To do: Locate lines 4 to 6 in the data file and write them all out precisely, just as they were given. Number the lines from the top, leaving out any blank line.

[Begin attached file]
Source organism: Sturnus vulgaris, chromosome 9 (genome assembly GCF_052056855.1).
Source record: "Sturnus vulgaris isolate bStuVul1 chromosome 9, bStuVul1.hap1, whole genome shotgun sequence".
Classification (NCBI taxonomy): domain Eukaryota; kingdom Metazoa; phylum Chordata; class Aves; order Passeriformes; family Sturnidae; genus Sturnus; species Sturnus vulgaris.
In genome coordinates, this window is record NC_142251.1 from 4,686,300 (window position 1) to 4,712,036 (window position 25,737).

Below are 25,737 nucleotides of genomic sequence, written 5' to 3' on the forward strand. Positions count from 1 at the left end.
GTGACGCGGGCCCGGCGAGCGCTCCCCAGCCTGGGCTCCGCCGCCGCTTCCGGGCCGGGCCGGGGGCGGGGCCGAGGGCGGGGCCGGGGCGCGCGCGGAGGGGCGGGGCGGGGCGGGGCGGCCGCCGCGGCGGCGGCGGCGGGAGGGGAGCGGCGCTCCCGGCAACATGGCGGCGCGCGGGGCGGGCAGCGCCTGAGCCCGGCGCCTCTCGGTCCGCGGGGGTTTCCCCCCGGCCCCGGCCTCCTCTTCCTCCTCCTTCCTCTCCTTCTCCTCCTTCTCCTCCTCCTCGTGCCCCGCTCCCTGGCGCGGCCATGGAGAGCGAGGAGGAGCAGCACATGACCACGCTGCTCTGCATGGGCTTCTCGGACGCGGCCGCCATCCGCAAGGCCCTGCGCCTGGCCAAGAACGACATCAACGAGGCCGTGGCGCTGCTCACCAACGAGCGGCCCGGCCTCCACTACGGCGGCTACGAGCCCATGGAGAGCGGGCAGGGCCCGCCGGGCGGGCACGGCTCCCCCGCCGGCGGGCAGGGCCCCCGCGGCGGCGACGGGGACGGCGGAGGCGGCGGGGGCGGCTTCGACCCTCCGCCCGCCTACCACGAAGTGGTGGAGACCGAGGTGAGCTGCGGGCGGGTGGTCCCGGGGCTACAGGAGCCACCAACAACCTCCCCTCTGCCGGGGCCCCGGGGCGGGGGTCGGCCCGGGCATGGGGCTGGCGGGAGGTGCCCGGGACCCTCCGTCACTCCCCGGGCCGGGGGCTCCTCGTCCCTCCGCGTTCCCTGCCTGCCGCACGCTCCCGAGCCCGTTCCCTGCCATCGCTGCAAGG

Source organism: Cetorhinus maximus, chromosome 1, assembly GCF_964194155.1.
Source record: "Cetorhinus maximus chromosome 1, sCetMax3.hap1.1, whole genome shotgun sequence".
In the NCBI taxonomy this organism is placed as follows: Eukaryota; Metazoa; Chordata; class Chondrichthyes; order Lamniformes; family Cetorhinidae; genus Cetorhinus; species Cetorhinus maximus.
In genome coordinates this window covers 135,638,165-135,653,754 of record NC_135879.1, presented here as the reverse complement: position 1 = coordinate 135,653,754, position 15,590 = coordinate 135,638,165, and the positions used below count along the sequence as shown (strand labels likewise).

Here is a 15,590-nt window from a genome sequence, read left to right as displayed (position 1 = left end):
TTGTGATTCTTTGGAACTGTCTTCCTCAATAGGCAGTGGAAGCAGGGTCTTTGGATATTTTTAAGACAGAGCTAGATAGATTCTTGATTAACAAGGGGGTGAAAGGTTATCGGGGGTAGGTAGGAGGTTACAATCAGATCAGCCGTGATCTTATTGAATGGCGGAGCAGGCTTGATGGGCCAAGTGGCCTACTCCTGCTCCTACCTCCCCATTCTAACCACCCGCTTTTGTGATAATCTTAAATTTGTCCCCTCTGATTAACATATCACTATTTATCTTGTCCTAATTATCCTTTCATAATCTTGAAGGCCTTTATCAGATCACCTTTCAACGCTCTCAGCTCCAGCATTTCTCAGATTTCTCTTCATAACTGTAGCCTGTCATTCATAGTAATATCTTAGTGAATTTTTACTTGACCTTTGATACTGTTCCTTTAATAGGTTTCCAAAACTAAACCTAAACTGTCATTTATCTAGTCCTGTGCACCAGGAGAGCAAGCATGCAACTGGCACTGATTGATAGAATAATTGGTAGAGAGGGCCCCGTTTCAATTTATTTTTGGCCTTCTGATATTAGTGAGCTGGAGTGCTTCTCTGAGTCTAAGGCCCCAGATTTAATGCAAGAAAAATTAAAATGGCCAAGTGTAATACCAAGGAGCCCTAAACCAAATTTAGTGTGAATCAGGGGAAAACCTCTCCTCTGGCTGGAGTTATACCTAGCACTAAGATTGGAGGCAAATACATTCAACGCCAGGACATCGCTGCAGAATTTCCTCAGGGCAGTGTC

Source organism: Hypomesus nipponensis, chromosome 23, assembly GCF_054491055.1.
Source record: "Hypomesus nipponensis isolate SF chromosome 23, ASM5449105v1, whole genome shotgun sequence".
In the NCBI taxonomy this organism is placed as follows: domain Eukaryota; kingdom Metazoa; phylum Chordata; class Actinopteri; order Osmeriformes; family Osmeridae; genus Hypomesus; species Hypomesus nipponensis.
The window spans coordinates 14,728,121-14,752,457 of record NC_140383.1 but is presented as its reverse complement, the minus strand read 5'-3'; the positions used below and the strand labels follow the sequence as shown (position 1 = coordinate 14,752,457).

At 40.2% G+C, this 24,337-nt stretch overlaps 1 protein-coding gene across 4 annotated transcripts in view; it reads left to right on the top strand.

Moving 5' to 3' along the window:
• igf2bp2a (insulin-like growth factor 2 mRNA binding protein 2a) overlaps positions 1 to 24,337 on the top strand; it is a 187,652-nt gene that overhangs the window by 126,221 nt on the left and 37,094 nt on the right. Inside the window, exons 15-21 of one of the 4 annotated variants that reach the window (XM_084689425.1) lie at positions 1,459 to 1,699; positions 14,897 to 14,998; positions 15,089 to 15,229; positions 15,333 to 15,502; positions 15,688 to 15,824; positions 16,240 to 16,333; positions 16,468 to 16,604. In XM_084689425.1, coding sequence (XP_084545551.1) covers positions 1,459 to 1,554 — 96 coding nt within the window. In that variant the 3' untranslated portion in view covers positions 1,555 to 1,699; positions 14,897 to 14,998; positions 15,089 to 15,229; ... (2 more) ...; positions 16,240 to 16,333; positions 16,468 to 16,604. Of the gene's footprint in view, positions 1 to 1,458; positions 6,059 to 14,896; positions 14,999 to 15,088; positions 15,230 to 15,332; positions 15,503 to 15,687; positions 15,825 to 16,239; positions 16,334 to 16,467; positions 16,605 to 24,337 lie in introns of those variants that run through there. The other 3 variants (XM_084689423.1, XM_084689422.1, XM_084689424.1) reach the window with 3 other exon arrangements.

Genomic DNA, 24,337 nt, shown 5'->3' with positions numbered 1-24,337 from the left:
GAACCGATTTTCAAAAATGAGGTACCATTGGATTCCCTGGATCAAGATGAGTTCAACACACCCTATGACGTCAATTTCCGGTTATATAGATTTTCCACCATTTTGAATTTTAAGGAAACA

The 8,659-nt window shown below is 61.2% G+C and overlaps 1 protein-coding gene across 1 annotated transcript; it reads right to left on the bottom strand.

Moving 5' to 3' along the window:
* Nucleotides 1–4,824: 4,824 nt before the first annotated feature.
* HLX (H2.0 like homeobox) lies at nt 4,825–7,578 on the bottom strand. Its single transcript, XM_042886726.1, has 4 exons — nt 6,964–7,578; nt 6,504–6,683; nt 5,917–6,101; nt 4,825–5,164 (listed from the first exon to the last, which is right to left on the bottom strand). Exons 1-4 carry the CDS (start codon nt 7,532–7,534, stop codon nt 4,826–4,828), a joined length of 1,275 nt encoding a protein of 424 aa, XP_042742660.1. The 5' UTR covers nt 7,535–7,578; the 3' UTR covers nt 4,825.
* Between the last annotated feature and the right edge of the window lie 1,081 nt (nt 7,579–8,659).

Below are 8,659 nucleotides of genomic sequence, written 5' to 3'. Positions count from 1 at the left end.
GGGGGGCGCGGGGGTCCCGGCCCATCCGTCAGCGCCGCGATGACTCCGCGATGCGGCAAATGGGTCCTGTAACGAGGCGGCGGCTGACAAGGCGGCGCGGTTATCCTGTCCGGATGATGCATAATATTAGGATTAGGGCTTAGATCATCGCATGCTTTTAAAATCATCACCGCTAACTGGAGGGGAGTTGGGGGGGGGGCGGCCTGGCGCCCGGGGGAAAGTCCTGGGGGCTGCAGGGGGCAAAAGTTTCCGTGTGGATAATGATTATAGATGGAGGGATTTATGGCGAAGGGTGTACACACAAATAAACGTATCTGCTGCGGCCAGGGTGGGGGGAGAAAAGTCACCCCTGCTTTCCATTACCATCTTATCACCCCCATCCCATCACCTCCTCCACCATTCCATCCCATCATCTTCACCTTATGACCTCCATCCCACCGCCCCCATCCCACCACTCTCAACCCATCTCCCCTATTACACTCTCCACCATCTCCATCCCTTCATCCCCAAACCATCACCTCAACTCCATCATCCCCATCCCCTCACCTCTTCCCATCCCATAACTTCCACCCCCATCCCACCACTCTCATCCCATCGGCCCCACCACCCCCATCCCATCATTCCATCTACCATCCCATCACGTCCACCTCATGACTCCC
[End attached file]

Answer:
In genome coordinates, this window is record NC_142251.1 from 4,686,300 (window position 1) to 4,712,036 (window position 25,737).

Below are 25,737 nucleotides of genomic sequence, written 5' to 3' on the forward strand. Positions count from 1 at the left end.
GTGACGCGGGCCCGGCGAGCGCTCCCCAGCCTGGGCTCCGCCGCCGCTTCCGGGCCGGGCCGGGGGCGGGGCCGAGGGCGGGGCCGGGGCGCGCGCGGAGGGGCGGGGCGGGGCGGGGCGGCCGCCGCGGCGGCGGCGGCGGGAGGGGAGCGGCGCTCCCGGCAACATGGCGGCGCGCGGGGCGGGCAGCGCCTGAGCCCGGCGCCTCTCGGTCCGCGGGGGTTTCCCCCCGGCCCCGGCCTCCTCTTCCTCCTCCTTCCTCTCCTTCTCCTCCTTCTCCTCCTCCTCGTGCCCCGCTCCCTGGCGCGGCCATGGAGAGCGAGGAGGAGCAGCACATGACCACGCTGCTCTGCATGGGCTTCTCGGACGCGGCCGCCATCCGCAAGGCCCTGCGCCTGGCCAAGAACGACATCAACGAGGCCGTGGCGCTGCTCACCAACGAGCGGCCCGGCCTCCACTACGGCGGCTACGAGCCCATGGAGAGCGGGCAGGGCCCGCCGGGCGGGCACGGCTCCCCCGCCGGCGGGCAGGGCCCCCGCGGCGGCGACGGGGACGGCGGAGGCGGCGGGGGCGGCTTCGACCCTCCGCCCGCCTACCACGAAGTGGTGGAGACCGAGGTGAGCTGCGGGCGGGTGGTCCCGGGGCTACAGGAGCCACCAACAACCTCCCCTCTGCCGGGGCCCCGGGGCGGGGGTCGGCCCGGGCATGGGGCTGGCGGGAGGTGCCCGGGACCCTCCGTCACTCCCCGGGCCGGGGGCTCCTCGTCCCTCCGCGTTCCCTGCCTGCCGCACGCTCCCGAGCCCGTTCCCTGCCATCGCTGCAAGG